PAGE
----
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    And again, I was dealing with the falsifiable claim in your post, and when that was proven false, you suddenly just want to pretend like you didn't make that claim.

    If you are commenting on an obvious inverse correlation between guns per person and violent crime rates, let's see a time series dataset of guns per person. Obviously, a correlation can't be obvious if you can't find the data to evaluate such a correlation. I would be happy to run the analysis if you can find such a dataset, but I have been unable to find a group that actually collects this data over time. However, I am sure if the correlation is obvious, that you have found a good dataset for this variable, so don't keep it a secret. Let's see it so that it can be evaluated.
  16. MichaelJoeWilliamson
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    MichaelJoeWilliamson Well-Known Member

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    sighhh.......

    Please let me write this again
    1.) Gun Laws have become more liberalized
    2.) Guns per person has increased
    3.) Households reporting at least one gun has been stable, and have recently increased a bit
    4.) Violent crime per person has declined

    I am not sure how I can make this any clearer?

    Sighhhh....

    CCP laws, as I mentioned, have become more common. I mentioned that. The number of states issuing CCP has increased dramatically over the last 25 years or so. This site has a nice little map that shows the progression.

    [​IMG]

    http://en.wikipedia.org/wiki/File:Rtc2.gif

    Actually, anyone with 3rd grade internet skills can come up with this evidence.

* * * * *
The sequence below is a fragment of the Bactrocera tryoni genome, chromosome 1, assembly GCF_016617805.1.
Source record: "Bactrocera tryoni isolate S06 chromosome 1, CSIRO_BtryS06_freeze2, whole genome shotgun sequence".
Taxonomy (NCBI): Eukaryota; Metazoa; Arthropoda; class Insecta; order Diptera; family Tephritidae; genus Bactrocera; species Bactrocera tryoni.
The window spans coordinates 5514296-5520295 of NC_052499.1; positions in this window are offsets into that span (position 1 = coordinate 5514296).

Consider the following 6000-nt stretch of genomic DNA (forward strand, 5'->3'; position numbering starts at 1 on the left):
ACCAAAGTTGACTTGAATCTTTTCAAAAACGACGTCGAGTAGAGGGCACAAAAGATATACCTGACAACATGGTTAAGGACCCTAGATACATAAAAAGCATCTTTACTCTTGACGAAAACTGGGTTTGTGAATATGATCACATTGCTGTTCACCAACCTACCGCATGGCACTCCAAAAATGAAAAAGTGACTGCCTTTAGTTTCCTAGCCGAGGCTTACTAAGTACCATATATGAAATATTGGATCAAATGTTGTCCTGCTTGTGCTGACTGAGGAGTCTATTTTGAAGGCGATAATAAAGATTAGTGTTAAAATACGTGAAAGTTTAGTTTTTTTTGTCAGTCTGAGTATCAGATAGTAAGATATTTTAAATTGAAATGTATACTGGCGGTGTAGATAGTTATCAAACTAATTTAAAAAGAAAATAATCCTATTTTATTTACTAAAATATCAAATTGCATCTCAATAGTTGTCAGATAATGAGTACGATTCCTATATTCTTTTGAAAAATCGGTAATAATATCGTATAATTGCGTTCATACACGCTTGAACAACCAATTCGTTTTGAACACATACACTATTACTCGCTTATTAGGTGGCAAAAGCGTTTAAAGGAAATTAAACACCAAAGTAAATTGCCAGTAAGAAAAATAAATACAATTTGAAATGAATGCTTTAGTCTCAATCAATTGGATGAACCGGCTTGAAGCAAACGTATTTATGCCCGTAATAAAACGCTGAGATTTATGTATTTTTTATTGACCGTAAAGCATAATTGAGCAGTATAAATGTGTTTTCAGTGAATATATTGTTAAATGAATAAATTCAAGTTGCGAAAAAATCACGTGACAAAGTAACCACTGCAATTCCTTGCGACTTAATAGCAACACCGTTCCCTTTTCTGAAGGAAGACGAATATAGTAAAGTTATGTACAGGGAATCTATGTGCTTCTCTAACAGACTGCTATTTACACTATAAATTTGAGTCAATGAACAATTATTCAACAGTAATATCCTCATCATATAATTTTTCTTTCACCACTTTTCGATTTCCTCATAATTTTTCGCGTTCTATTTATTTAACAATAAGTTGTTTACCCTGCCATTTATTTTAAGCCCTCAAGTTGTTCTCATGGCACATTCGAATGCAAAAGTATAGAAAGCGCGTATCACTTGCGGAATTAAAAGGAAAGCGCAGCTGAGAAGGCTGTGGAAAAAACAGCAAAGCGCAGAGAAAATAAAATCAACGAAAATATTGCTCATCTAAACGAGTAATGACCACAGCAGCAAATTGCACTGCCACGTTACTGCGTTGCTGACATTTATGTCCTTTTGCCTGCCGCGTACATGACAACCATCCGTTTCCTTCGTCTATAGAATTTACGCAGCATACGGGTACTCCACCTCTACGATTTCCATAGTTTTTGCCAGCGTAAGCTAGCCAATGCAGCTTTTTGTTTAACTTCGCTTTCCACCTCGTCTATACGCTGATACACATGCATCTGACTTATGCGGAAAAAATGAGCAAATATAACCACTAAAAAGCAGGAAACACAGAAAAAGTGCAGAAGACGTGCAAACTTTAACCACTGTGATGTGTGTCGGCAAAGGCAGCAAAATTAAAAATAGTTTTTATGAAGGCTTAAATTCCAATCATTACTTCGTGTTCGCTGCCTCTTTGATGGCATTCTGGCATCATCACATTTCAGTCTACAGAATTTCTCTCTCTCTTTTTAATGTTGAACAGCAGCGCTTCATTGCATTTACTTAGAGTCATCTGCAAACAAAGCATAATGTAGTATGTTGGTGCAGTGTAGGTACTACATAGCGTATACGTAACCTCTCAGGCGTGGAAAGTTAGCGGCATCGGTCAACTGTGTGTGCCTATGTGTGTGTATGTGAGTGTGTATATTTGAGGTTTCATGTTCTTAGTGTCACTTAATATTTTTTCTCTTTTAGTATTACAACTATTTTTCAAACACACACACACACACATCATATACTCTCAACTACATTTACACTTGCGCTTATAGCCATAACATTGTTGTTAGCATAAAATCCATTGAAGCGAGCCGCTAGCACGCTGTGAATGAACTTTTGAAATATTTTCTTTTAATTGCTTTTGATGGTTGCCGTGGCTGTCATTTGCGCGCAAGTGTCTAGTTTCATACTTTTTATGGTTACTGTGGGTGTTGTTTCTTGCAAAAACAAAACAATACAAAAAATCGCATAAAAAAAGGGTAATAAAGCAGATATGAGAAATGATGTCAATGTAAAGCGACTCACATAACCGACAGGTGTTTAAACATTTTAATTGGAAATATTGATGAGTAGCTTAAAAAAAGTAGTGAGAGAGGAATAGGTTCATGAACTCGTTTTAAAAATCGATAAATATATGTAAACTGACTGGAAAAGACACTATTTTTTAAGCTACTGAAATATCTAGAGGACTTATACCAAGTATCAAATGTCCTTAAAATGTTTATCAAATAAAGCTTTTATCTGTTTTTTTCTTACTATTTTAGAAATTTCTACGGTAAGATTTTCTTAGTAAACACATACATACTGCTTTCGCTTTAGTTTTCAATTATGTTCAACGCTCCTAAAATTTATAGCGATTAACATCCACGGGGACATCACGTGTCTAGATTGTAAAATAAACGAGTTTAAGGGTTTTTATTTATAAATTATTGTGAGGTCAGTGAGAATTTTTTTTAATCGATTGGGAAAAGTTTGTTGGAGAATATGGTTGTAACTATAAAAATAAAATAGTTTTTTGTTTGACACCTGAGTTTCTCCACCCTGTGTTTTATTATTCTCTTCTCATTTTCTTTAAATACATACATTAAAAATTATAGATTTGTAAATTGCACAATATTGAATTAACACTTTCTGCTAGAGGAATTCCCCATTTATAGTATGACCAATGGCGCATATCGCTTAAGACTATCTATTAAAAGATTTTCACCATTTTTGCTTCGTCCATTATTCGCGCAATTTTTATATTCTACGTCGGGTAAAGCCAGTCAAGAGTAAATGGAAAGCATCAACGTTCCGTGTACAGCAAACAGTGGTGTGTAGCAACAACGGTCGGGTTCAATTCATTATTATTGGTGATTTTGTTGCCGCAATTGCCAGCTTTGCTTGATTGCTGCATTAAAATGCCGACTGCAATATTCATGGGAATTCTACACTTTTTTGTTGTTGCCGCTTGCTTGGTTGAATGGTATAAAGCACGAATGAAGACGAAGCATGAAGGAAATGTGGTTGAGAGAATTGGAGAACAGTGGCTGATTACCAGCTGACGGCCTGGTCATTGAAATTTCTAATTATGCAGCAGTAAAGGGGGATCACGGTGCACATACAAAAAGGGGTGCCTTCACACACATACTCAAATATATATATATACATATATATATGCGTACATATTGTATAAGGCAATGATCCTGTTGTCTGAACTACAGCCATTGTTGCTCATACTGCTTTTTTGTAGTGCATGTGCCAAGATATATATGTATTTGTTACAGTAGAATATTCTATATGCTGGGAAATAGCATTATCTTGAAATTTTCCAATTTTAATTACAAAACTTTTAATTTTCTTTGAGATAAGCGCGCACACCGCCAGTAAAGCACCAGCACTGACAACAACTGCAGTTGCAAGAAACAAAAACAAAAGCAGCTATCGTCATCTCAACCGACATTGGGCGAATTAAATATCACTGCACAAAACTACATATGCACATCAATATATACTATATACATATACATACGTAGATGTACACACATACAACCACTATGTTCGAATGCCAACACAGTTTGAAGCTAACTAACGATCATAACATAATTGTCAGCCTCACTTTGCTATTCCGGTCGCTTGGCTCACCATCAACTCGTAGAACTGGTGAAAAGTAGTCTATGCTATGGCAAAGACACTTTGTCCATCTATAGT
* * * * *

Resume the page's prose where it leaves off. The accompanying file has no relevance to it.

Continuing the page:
17. asuragator
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    asuragator Well-Known Member

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    Wow, you actually made a step in the right direction. Didn't think you had it in you given all your jabbering and straw man arguments.

    But you still haven't shown correlation and since you are the one making the claim, even a third grader could recognize that you are the one that should be backing it up. Don't expect me to do your work for you.
  18. MichaelJoeWilliamson
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    MichaelJoeWilliamson Well-Known Member

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    sighhh...

    Historical Population Data – United States

    Year: Total Midyear Population
    2011: 311,591,917
    2010: 309,330,219
    2009: 306,771,529
    2008: 304,093,966
    2007: 301,231,207
    2006: 298,379,912
    2005: 295,753,000
    2004: 292,805,298
    2003: 290,107,933
    2002: 287,625,193
    2001: 284,968,955
    2000: 282,162,411
    1999: 279,040,168
    1998: 275,854,104
    1997: 272,646,925
    1996: 269,394,284


    At the end of 1994, there were approximately 192 million guns in the USA . Using the 1996 census, that is .71 guns per person. (the first site I went to only went back to the 1996 census. Assuming a population increase from 1994 to 1996, this makes my guns per capita more conservative. Feel free to find the 1994 census.

    In 2007, one study concluded there were 310 million guns in the USA. Given the population, that means the ratio jumps to just over 1 gun per person.


    That looks like an increase to me. How about to you? Yet, as I showed, violent crime per 1000 people has been declining.
  19. MichaelJoeWilliamson
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    MichaelJoeWilliamson Well-Known Member

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    My goodness.

    Please let me write this again
    1.) Gun Laws have become more liberalized
    2.) Guns per person has increased
    3.) Households reporting at least one gun has been stable, and have recently increased a bit
    4.) Violent crime per person has declined

    I have provided evidence for every single assertion. How can I make it anymore clear?
  20. asuragator
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    asuragator Well-Known Member

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    That is not correlation even if you list it one hundred times. That is just your assumptions. There is a big difference.